Most of the volumes, other than, say, the memoirs of Paul Bremer, Iraq’s U.S. occupation governor, have been penned by liberal journalists and have little good to say about administration policies. At one level, Woodward’s account is no different. However, though this Washington Post editor earned his reputation bringing down Richard Nixon three decades ago, Woodward is no left-wing ideologue: his last book on Bush’s war policies won accolades from the White House, which recommended it to interested Americans.

State of Denial suffers from the usual limitations of Woodward’s work: it is highly dependent upon interviews with leading figures, risking a self-interested “adjustment” of the historical record by such dubious characters as Saudi Ambassador Prince Bandar bin Sultan. The book also is filled with seeming transcripts of detailed conversations, apparently mined from the memories of self-interested participants weeks, months, or even years later.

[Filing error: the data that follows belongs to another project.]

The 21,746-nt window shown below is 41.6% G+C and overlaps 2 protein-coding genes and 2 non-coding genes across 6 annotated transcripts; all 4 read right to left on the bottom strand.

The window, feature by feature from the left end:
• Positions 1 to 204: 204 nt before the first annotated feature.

Nevertheless, some of the parties have confirmed remarks reported by Woodward. The book also offers a picture fully consistent with the reports of others. This eminently readable account helps explain how the U.S. government blundered into the most disastrous policy failure since Vietnam: ideological cluelessness, arrogant incompetence, and pervasive blindness. Administration policy was encapsulated by Deputy Secretary of State Richard Armitage. Writes Woodward: “‘Their idea of diplomacy,’ Armitage said to Powell once, ‘is to say “Look f*cker, you do what we want."'”